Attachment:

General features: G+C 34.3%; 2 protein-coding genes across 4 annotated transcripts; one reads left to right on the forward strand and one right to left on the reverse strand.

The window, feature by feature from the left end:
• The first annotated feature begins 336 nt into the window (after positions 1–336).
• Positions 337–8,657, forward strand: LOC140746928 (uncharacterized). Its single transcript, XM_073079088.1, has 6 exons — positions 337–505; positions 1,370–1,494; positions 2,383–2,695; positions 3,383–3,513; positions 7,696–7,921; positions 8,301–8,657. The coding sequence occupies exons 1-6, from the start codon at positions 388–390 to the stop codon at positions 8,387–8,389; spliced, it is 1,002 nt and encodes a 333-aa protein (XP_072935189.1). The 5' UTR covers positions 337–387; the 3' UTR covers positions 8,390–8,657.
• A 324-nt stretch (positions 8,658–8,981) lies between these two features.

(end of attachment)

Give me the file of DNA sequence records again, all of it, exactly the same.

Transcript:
General features: G+C 34.3%; 2 protein-coding genes across 4 annotated transcripts; one reads left to right on the forward strand and one right to left on the reverse strand.

The window, feature by feature from the left end:
• The first annotated feature begins 336 nt into the window (after positions 1–336).
• Positions 337–8,657, forward strand: LOC140746928 (uncharacterized). Its single transcript, XM_073079088.1, has 6 exons — positions 337–505; positions 1,370–1,494; positions 2,383–2,695; positions 3,383–3,513; positions 7,696–7,921; positions 8,301–8,657. The coding sequence occupies exons 1-6, from the start codon at positions 388–390 to the stop codon at positions 8,387–8,389; spliced, it is 1,002 nt and encodes a 333-aa protein (XP_072935189.1). The 5' UTR covers positions 337–387; the 3' UTR covers positions 8,390–8,657.
• A 324-nt stretch (positions 8,658–8,981) lies between these two features.